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County names five to health care board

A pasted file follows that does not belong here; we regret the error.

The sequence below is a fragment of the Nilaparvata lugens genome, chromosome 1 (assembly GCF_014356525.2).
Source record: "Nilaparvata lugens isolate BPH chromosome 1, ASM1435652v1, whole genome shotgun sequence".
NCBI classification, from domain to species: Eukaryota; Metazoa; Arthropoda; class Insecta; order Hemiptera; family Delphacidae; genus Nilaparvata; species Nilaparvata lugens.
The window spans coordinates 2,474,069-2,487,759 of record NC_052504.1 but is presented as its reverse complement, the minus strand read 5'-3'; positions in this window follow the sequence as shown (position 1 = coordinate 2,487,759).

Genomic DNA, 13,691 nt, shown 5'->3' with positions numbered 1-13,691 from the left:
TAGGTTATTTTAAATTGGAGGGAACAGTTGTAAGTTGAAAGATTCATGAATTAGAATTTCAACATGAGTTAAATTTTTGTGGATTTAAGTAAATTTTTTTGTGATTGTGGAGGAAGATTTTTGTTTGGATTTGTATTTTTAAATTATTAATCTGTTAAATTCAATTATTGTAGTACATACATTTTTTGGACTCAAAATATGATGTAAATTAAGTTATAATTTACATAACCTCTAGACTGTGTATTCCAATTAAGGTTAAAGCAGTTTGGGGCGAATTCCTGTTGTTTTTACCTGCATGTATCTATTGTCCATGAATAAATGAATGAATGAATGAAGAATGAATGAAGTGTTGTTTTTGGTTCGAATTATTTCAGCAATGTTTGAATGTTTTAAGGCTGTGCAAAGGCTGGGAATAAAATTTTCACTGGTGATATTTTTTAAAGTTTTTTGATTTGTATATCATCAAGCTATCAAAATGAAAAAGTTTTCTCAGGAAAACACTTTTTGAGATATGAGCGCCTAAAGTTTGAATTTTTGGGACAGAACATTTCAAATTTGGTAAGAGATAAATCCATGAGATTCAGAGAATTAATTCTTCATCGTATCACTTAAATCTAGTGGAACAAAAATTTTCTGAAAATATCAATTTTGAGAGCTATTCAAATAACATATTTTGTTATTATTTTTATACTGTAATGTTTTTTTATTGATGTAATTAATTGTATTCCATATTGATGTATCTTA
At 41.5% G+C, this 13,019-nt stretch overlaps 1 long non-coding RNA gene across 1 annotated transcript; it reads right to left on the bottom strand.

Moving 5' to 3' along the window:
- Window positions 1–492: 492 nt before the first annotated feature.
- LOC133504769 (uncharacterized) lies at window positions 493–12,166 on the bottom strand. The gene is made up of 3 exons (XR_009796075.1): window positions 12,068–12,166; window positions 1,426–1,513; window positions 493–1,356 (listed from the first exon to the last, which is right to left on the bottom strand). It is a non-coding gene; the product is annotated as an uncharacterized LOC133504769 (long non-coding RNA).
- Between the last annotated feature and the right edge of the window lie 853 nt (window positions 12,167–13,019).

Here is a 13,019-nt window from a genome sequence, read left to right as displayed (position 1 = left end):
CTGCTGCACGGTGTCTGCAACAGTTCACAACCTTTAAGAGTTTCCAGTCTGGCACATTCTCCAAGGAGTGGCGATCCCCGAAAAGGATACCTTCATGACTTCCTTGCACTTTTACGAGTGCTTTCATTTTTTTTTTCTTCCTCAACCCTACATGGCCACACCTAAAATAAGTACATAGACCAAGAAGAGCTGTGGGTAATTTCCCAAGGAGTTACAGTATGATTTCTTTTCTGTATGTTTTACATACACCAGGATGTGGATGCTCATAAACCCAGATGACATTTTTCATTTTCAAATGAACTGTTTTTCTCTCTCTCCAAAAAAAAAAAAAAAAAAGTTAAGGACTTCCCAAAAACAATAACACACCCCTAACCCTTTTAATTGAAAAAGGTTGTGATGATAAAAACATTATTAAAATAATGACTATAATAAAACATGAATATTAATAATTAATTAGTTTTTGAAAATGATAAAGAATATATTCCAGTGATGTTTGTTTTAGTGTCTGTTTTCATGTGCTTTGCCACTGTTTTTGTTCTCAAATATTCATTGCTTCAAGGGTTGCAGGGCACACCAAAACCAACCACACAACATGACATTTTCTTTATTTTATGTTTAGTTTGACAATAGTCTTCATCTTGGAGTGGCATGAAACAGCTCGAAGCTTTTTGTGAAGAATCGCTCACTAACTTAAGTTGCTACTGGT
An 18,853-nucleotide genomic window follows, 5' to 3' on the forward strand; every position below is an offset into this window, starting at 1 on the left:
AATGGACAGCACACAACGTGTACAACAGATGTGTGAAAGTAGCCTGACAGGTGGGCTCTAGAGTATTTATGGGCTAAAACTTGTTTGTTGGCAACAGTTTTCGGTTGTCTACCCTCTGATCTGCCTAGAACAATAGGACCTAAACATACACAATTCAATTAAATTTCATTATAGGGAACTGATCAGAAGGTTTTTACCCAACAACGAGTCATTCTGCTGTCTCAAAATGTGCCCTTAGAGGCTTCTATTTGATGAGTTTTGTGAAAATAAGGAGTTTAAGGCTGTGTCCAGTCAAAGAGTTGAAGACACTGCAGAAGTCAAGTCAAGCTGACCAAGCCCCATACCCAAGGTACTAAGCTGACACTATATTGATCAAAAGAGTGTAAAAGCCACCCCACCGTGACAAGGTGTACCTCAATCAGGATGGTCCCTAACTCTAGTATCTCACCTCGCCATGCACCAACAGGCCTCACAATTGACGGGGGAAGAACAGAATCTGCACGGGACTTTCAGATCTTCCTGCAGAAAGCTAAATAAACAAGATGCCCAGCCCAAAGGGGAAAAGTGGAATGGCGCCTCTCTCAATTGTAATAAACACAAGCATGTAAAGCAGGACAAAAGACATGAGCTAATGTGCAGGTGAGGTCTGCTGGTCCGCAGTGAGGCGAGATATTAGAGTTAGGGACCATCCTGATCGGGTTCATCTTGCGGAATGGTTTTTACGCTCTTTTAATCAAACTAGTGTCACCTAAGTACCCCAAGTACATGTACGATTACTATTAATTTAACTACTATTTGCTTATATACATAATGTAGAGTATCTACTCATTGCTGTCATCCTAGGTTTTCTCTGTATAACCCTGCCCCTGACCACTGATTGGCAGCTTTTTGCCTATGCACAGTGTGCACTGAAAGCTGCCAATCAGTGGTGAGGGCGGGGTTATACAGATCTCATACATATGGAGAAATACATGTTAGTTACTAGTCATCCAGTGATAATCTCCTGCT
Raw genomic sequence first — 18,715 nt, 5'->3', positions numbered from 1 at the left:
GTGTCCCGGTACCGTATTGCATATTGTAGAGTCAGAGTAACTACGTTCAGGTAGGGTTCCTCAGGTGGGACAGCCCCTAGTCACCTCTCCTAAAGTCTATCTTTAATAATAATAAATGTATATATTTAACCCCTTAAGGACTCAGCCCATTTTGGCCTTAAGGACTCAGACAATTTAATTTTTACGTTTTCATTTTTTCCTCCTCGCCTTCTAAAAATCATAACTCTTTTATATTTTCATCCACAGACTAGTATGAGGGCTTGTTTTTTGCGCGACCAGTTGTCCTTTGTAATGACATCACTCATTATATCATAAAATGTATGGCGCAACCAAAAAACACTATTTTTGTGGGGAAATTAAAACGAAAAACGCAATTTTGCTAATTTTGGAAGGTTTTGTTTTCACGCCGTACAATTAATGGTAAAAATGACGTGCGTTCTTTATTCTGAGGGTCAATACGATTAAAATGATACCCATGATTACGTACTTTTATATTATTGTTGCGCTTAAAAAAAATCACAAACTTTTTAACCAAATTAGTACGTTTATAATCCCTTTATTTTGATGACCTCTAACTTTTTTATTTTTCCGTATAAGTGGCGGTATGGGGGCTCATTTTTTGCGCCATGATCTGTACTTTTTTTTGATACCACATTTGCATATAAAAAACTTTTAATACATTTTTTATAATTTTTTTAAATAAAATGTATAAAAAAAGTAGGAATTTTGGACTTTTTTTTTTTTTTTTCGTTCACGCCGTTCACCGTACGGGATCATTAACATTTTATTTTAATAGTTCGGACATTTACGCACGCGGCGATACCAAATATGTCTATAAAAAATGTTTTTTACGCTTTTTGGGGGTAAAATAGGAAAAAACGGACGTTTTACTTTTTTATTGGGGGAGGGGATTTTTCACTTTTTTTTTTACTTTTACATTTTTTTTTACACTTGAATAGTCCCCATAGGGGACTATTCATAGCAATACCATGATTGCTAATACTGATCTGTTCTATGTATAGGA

City selection expected next weekCompleting what was obviously a tough task, Travis County Commissioners yesterday selected five men to serve on the Health Care District Board of Managers. In announcing their choices, County Judge Sam Biscoe expressed the hope that the Austin City Council would be able to agree that one of those five could be the consensus appointee. Otherwise, he said, they would have to inform one of the five that he would not be chosen. Commissioners named Clarke Heidrick, Carl Richie, Tom Young, Frank Rodriguez and Dr. Donald Patrick. Three of those selected are Anglo, one Hispanic and one African-American. Commissioners expressed the hope that the city would balance out the board by selecting some female appointees. Contacted later, Mayor Pro Tem Jackie Goodman, who serves on the City Council health care subcommittee, said she thought it would not be difficult for the city to agree on a consensus appointee from among those five. She pointed out that Heidrick, Richie and Young were on the city’s short list. Heidrick and Richie are attorneys and Young is a retired healthcare administrator. Rodriguez, who currently heads his own company, is a former Assistant City Manager and budget director for the City of Austin. Patrick has both medical and legal degrees. He is vice chair of the Austin/Travis County EMS Advisory Committee and is executive director of the Texas State Board of Medical Examiners. Heidrick is best known for his work as chair of the steering committee for the health care district campaign. As a lobbyist, Richie represented the city in securing passage of the legislation that authorized the creation of the district. Young was executive administrator for the Austin Regional Clinic from 1994 to 2002, when he retired. He is currently a part-time health care management consultant. Commissioner Karen Sonleitner said, “It was heck getting it down to 11 names,” which was the process the produced the short list. “There was a lot of talent left on the cutting room floor. I don’t think there was any possibility of having any wrong choices among the 11.” Sonleitner noted that the appointees had the breadth and depth of experience commissioners were seeking: legal, legislative, medical and financial. In addition, she said some of the appointees have experience working under a hospital district regime and one is a former elected official. She also pointed out that Heidrick would remember the campaign to create the district and the promises made to voters. The City Council subcommittee has completed its interviews and is expected to make a recommendation to the entire Council for action at next week’s meeting. Redistricting expert says Kennedy is justice to watch SALT LAKE CITY – If the US Supreme Court grants a hearing on the Democrats’ lawsuit over redistricting it will likely be because of Justice Anthony Kennedy, an expert on redistricting cases told a session at the National Conference of State Legislatures yesterday. Nate Persily, a professor at the University of Pennsylvania Law School, has served as either advisor or counsel in redistricting cases in New York, Maryland and California. Persily says Kennedy is the one to watch when it comes to the Texas case—he was the justice on the split court in the recent Pennsylvania case that left the door open to consider the issue of partisan gerrymandering in the future. "He's the critical vote to say, 'Is what happened in Texas over the line?'" Persily said. Sen. Leticia Van De Putte (D-San Antonio) called the push to redraw the Congressional lines in Texas the result of post-election unhappiness on the part of Republicans. Only after the 2002 elections did Republicans decide that the maps drawn by the courts were not good enough, she said, especially when Republican-dominated districts voted for Democratic incumbents. "When the outcome doesn't go as proponents planned, they decide they've got to do it again," Van De Putte said. "It wasn't about the numbers, it was about the results. We were having a process where instead of the voters choosing their representatives, the representatives were choosing their voters." Mid-decade redistricting is one of three big points the plaintiffs will argue in the Texas redistricting case, and it's probably the strongest argument before the court, one that allows the justices to intervene without weighing in on partisan issues, Persily said. This is an argument that could sway Kennedy, said the professor. But plaintiffs can’t celebrate yet. Even if the justices find the argument against mid-decade redistricting compelling, they may not strike down the new map, Persily said. The recent Supreme Court decision on Colorado did not rule out a hearing on the Texas issue, Persily said. He reads that decision as very narrowly defined with the main question being whether the Colorado Supreme Court acted according to its mandate under the state constitution, so as to prevent its legislature from redistricting. The second issue in Texas is partisan gerrymandering. This is, by far, the most complicated of the issues. In the Pennsylvania decision, the Supreme Court spoke with five voices, Persily said. Four said the courts should stay out of gerrymandering. Another four were more open to the concept, but the justices offered different standards to meet. Kennedy voted to affirm the Pennsylvania map, but indicated he was open to further discussion. Kennedy alluded to a possible First Amendment argument in his opinion. That free speech—which protects a worker from being fired because of an expressed affiliation with a particular political party—could stretch to election year politics is a complicated and still rather murky issue, one that Kennedy may be looking to clarify through the Texas case or others, Persily said. At one time, the bar for partisan gerrymandering was incredibly high. The Supreme Court has never struck down a map. Now the door is slightly ajar, with the liberal justices on the court asking plaintiffs to present their best cases for striking down gerrymandering. Persily says one thing is clear: If the Supreme Court votes down the partisan gerrymandering issue in the Texas case, it clearly closes the door on further discussion of the subject. The third issue relates to influence districts under the Voting Rights Act. The plaintiffs in the Texas case have argued that African-American voters who can sway an election in a district, but are not the majority—such as US Rep. Martin Frost's district in North Texas—should have standing to challenge a Congressional map under the VRA. "My guess on that issue is that the Court is not going to side with the plaintiffs," Persily said of the argument. "If we start allowing Voting Rights Act challenges on districts that are 30 or 40 percent African-American, where does it stop? It's opening a Pandora's box." The idea of appointment of independent non-partisan redistricting commissions, a concept Van De Putte clearly preferred, was also discussed. Persily said the independent redistricting commissions are rarely independent, pointing to both Kenneth Starr and Katherine Harris as those expected to be independent during their investigations. Elected or appointed, it's almost impossible to make redistricting a non-partisan process, Persily said. Encore performance . . . The Zoning and Platting Commission re-elected all of its officers by acclamation last night. Betty Baker will continue as chair; Joseph Martinez is vice chair . . . Meetings . . . Travis County Commissioners will hold a budget hearing at 6pm tonight in their meeting room in the Granger Building at 11th and Guadalupe. Even though there is not even a preliminary budget yet, citizens are invited to speak their mind on what’s important to them. There will be a budget work session from 1-5pm Thursday . . . The Environmental Board is scheduled to meet at 6pm tonight in Room 325 of One Texas Center. A subcommittee of the Environmental Board will talk about replacing the Barton Creek lift station at 11:30am in Room 240 of One Texas Center. The Downtown Commission will meet at 5:30pm at Waller Creek Center.